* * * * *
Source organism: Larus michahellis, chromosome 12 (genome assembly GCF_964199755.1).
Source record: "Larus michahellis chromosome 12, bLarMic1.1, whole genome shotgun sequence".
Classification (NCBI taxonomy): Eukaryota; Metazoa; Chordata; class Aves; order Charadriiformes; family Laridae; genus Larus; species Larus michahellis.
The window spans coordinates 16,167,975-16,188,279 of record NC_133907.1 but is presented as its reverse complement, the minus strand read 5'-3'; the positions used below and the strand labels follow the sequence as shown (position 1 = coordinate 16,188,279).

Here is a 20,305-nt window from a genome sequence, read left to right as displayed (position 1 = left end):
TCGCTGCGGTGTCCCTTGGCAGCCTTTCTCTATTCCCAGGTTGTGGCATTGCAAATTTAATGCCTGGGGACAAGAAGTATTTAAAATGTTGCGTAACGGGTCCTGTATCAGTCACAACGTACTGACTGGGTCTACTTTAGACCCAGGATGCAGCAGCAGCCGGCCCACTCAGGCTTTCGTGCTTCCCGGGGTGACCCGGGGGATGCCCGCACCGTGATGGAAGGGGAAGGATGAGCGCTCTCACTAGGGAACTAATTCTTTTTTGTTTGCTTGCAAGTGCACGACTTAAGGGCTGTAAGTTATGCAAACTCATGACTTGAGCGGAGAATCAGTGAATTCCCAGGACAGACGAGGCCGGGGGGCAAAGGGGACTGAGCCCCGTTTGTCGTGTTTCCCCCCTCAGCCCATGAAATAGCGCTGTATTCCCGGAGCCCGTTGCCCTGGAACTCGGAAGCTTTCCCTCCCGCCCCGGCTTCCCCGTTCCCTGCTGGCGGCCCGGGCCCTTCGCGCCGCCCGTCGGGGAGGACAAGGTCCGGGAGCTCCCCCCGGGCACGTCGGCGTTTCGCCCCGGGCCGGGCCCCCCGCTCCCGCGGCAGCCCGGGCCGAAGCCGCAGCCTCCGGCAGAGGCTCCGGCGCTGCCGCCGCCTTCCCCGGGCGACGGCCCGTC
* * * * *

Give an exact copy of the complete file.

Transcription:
Source organism: Larus michahellis, chromosome 12 (genome assembly GCF_964199755.1).
Source record: "Larus michahellis chromosome 12, bLarMic1.1, whole genome shotgun sequence".
Classification (NCBI taxonomy): Eukaryota; Metazoa; Chordata; class Aves; order Charadriiformes; family Laridae; genus Larus; species Larus michahellis.
The window spans coordinates 16,167,975-16,188,279 of record NC_133907.1 but is presented as its reverse complement, the minus strand read 5'-3'; the positions used below and the strand labels follow the sequence as shown (position 1 = coordinate 16,188,279).

Here is a 20,305-nt window from a genome sequence, read left to right as displayed (position 1 = left end):
TCGCTGCGGTGTCCCTTGGCAGCCTTTCTCTATTCCCAGGTTGTGGCATTGCAAATTTAATGCCTGGGGACAAGAAGTATTTAAAATGTTGCGTAACGGGTCCTGTATCAGTCACAACGTACTGACTGGGTCTACTTTAGACCCAGGATGCAGCAGCAGCCGGCCCACTCAGGCTTTCGTGCTTCCCGGGGTGACCCGGGGGATGCCCGCACCGTGATGGAAGGGGAAGGATGAGCGCTCTCACTAGGGAACTAATTCTTTTTTGTTTGCTTGCAAGTGCACGACTTAAGGGCTGTAAGTTATGCAAACTCATGACTTGAGCGGAGAATCAGTGAATTCCCAGGACAGACGAGGCCGGGGGGCAAAGGGGACTGAGCCCCGTTTGTCGTGTTTCCCCCCTCAGCCCATGAAATAGCGCTGTATTCCCGGAGCCCGTTGCCCTGGAACTCGGAAGCTTTCCCTCCCGCCCCGGCTTCCCCGTTCCCTGCTGGCGGCCCGGGCCCTTCGCGCCGCCCGTCGGGGAGGACAAGGTCCGGGAGCTCCCCCCGGGCACGTCGGCGTTTCGCCCCGGGCCGGGCCCCCCGCTCCCGCGGCAGCCCGGGCCGAAGCCGCAGCCTCCGGCAGAGGCTCCGGCGCTGCCGCCGCCTTCCCCGGGCGACGGCCCGTC